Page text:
We tested the game with a fairly decent setup. Not the tops, but we’d imagine that many players might be looking at a similar range, especially considering the prices of parts these days:
- Ryzen 5 5600x, 16 GB DDR4 3600 RAM, NVIDIA 1650, 1TB NVMe SSD
Based on the spec sheet above, we should be hitting recommended pretty comfortably, and we can confirm that it hits the expected performance pretty well. Despite staying in the 1080p range (1440p is doable but with frame dips here and there), the visuals remained crisp, and if you’re not too much of a stickler for shadows and overall fidelity, the recommended settings at medium are perfectly playable.
Spider-Man Remastered has a setting called dynamic resolution scaling, which will allow players to hit a target frame rate at the expense of resolution. With our setup, we found that we could comfortably stay in the 60-90fps range at 1080p. When pushing it up to 1440p, hitting 90fps meant taking a drastic hit to resolution, and the jagged edges around Spider-Man’s suit and surroundings become immediately noticeable.
In a type of game such as Spider-Man Remastered, FPS was much more important to us over resolution, so hitting a stable 60fps was enough to satisfy our needs. We found a good balance at 1080p while hitting 90fps with our setup, and it proved to be quite the experience.
The game kept an almost steady frame rate for us, anywhere between 80-90fps during general gameplay. We would notice some dips during sequences with a lot of breakable environment objects and particles, putting us to the 70-75fps mark, but we would bounce back to 90 during regular and even open-world sequences.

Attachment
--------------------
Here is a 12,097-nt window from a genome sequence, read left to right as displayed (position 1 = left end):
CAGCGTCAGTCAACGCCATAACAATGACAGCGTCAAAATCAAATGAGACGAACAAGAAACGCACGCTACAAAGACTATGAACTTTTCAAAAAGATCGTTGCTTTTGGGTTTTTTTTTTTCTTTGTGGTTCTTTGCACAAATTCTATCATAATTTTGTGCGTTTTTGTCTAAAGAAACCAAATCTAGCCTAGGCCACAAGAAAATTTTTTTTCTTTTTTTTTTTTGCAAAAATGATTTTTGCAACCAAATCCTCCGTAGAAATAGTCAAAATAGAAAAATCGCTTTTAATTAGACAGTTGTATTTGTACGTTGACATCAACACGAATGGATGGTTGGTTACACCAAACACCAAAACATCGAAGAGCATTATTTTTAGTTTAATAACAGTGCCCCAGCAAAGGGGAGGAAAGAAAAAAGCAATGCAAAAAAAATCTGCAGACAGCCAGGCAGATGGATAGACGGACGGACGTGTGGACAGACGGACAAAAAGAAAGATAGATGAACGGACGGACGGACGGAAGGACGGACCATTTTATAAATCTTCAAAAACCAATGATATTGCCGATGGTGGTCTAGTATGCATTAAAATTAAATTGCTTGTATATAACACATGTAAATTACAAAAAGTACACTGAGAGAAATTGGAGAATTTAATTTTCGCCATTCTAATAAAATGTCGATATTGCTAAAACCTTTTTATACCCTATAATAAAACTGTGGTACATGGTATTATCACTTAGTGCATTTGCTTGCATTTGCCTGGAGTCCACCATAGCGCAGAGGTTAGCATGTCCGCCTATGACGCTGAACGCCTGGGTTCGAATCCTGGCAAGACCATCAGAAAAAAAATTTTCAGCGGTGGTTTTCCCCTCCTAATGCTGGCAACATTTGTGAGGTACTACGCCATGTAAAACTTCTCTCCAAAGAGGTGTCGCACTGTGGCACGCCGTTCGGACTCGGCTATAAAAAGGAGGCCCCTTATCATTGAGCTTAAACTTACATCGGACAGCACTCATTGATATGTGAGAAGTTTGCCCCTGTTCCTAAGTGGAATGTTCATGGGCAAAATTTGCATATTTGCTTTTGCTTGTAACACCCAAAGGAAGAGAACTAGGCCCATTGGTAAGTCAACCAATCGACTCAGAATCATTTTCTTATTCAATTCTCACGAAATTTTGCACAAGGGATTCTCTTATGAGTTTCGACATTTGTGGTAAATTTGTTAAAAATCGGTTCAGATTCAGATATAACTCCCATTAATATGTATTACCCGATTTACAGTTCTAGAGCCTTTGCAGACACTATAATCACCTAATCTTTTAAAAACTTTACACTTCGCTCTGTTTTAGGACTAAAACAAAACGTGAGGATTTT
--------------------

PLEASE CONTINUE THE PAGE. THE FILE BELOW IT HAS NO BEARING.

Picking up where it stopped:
All things considered, Spider-Man Remastered is a pretty impressive port, which we’ve come to expect from any Nixxes release. The build was stable, and we experienced no unusual crashes or bugs during our time with it. The game did hang on us when we tried pushing the settings to max, but of course, that was our fault more than anything else.
As of writing, Insomniac Games and Nixxes Software are continuing to improve the stability and performance of Spider-Man Remastered, especially with improvements to FSR 2.0 and DLSS for compatible systems. There is preliminary FSR support here, but further improvements are being added.
Sadly, one thing we didn’t get to try was the ultrawide experience, although we’ll be updating this review once we do!
As per the spec sheet, Spider-Man Remastered will support various screen sizes, ranging from 16:9, 16:10, 21:9, 32:9, and 48:9 resolutions for triple monitor setups, so the game can pretty much handle any setup you may have if that’s your thing.
What we liked:
- Good optimization and performance
- DualSense Support is fantastic
- All DLCs included
- Very minimal issues at launch
What we didn’t like:
- Ray tracing requirements are quite high
- Some frame dips during very busy sequences
Verdict: Buy It!
Spider-Man Remastered is an amazing experience that’s headed to a platform that can push it to its visual limits. While it is a full-priced affair compared to its console counterpart, a point of friction for some, it doesn’t take away from the fact that it is a must-play title.
As with all PC games, a big consideration will be how powerful your rig is and if you have the proper upgrades to run it at an acceptable level. While the recommended specs are reasonable, you can already achieve this level of performance on the current consoles. PC Enthusiasts will want to push things to the limit, but the price of admission for full-on max ray tracing is quite high, something that the PS5 can do to a certain extent, depending on the settings.
There’s a discussion to be had about how the barrier of entry for Spider-Man Remastered on the PC (at max settings) might be steep enough to push players into sticking with their consoles, but the prospect of an uncapped frame rate with incoming mods could seal the deal for many and is simply the best way to play the game if you have the hardware to back it up.
That said, Spider-Man Remastered is still fantastic now as it was then, especially since this version already has all of the additional DLC with it, making it the definitive version of the 2018 smash-hit. It’s easy to see why Sony acquired Nixxes, and we can see more of their fantastic work when more PlayStation exclusives make their way to the PC.
*Marvel’s Spider-Man Remastered was reviewed on a PC with a review code provided by the publisher.